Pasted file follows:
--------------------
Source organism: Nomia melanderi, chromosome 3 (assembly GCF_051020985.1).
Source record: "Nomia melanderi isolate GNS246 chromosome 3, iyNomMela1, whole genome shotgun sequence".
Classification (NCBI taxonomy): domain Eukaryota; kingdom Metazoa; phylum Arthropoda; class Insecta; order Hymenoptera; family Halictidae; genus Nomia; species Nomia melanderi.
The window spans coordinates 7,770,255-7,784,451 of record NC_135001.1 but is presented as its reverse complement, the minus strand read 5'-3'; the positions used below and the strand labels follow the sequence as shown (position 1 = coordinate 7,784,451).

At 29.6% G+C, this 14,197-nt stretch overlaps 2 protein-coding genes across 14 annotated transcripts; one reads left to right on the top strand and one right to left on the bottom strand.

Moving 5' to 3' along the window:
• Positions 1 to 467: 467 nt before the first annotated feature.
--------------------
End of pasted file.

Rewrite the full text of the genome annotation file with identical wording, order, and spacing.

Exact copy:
Source organism: Nomia melanderi, chromosome 3 (assembly GCF_051020985.1).
Source record: "Nomia melanderi isolate GNS246 chromosome 3, iyNomMela1, whole genome shotgun sequence".
Classification (NCBI taxonomy): domain Eukaryota; kingdom Metazoa; phylum Arthropoda; class Insecta; order Hymenoptera; family Halictidae; genus Nomia; species Nomia melanderi.
The window spans coordinates 7,770,255-7,784,451 of record NC_135001.1 but is presented as its reverse complement, the minus strand read 5'-3'; the positions used below and the strand labels follow the sequence as shown (position 1 = coordinate 7,784,451).

At 29.6% G+C, this 14,197-nt stretch overlaps 2 protein-coding genes across 14 annotated transcripts; one reads left to right on the top strand and one right to left on the bottom strand.

Moving 5' to 3' along the window:
• Positions 1 to 467: 467 nt before the first annotated feature.